Friday, July 13, 2007

Thursday Night Review: Awesome Car Funmaker with Cealed Kasket

In a stunning display of the diversity of audiences the Union Terrace can draw, Cork and Bottle String Band played their brand of Midwest bluegrass while the number of paper crown wearing, enthusiastic metal fans increased. "That's one hell of a mixture, isn't it?" one member said to me. "Bluegrass, then metal."

Except these fans weren't all metal fans. Some were just fans of comedic musical theatre. Not everyone there knew what Cealed Kasket was all about.

Around the set break, members of both bands arrived in a few cars with their backseats packed full of the standard materials for set-up: Guitar, Bass, Drums, fog machines, plastic swords, extra burger king crowns and an extra helping of wigs and makeup. They came looking for me. In a casual, unassuming and friendly manner, they gave me a few hand shakes and took off in search of Shwarma, although they came back with a disappointing substitute of Jimmy John's.

Certainly, band members with such a happy go-lucky nature couldn't be that volatile or insane on stage, could they? The man who shook my hand with a good natured grin couldn't turn into a blood-drinking, devil-worshipping, heavy metal monster in less than two hours, could he?

Sure he could. If he's a good actor. And theatrics was certainly the name of the game.

Awesome Car Funmaker was up first , although they took enough time getting there. The band showed a 7-minute recast of Scooby-Doo with ACF (quite similar to this video) in the role of those "meddling kids" and Cealed Kasket as the oft-uncovered "ghost." It was humorous in as much as it was cheesy and poorly produced (and the band knows it), but it did cause some groans when the bass of the movie's music shook the terrace every now and then.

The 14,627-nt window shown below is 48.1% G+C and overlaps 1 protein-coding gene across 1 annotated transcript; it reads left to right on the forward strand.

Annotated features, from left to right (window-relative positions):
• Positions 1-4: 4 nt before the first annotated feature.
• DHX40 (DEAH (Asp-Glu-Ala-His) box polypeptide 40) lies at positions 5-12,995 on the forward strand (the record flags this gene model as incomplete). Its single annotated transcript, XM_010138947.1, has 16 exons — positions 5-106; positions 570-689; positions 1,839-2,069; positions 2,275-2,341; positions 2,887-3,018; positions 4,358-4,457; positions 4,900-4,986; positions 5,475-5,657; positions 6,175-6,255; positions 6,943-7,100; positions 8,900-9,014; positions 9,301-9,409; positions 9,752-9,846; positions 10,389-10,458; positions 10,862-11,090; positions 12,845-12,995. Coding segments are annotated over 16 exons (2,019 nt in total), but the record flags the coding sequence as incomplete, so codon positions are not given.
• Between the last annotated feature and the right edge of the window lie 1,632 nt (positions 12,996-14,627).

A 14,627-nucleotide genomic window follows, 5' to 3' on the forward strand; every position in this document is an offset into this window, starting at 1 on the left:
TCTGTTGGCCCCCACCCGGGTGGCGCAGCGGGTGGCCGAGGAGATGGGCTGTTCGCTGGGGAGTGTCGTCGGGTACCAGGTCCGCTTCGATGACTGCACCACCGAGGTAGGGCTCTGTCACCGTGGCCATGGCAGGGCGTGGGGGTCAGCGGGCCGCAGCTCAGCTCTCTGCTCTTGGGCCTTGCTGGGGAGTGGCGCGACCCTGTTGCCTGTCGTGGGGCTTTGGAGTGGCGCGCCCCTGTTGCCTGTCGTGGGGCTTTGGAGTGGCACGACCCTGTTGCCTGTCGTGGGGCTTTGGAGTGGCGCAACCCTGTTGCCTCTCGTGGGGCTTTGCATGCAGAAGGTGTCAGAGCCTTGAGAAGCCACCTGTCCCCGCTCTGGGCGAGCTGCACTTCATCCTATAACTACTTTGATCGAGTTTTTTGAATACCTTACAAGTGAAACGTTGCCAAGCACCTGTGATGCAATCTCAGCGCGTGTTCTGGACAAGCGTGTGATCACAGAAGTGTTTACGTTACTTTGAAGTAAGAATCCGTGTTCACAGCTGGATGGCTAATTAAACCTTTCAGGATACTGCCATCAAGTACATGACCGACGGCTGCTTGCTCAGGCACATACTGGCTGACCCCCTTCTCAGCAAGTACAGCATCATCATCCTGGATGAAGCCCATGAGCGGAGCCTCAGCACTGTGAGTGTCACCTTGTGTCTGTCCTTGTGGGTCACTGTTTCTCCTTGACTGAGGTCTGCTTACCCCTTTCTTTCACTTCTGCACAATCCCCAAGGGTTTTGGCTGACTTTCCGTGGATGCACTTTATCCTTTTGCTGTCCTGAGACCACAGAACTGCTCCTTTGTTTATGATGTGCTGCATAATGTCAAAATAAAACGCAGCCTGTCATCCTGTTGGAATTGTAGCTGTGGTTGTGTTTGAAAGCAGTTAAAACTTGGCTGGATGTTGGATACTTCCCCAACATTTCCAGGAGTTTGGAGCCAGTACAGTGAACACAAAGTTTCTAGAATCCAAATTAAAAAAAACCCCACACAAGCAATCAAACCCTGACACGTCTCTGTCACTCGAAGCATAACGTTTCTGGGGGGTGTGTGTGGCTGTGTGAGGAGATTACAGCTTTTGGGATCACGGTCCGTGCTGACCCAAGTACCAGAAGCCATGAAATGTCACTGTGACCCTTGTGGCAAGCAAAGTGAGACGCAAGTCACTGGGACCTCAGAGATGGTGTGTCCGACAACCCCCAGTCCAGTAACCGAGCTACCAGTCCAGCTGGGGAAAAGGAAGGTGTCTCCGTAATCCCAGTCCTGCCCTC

Groans turned to cheering when finally ACF took the stage.

For those who have Awesome Car Funmaker enough times, the novelty seemed only to delay the main attraction. However, the vast majority went right to the front to partake in the pop-metal leanings of this band of Madison regulars. On studio recording, they sound like any other band of pop-rock purveyors with a sense of humor, such as OK Go. Their live sound is far more electric and comes off with more nods to over-the-top hard rock than a studio recording would suggest.
Their onstage personality comes close to that of the Hives - the band constantly trumpets their own name as if they were from the great nation of Awesome Car Funmaker, rather than just a band. Guitarist and Bassist leap between the stage with the agility and grace of ballet dancers during the start to their set. Needless to say, they have more energy to wear out a hyperactive child in minutes.

In this lovely picture, lead singer Ryan Corcoran explains to the audience, "In metal, this means "I love you." During over moments of crowd participation, ACF went into the audience with every mobile instrument possible during solos.

Even Brendan McCarty got into the act, as he makes his way through adoring fans while playing his miniature keyboard.

After an extra-suspenseful version of "Dirty" (made even more exciting by Bassist Justin Taylor getting his duct tape-covered nipples pinched several times and Corcoran seemingly humping the amp to coax enough feedback out of it) McCarty took front stage as ACF launched into a spirited and over-the-top cover of "Enter Sandman." The band ended their set by collapsing to the ground in a pile.
An opener with that much energy needs an appropriate act to fit the bill, and who more inappropriate than Cealed Kasket?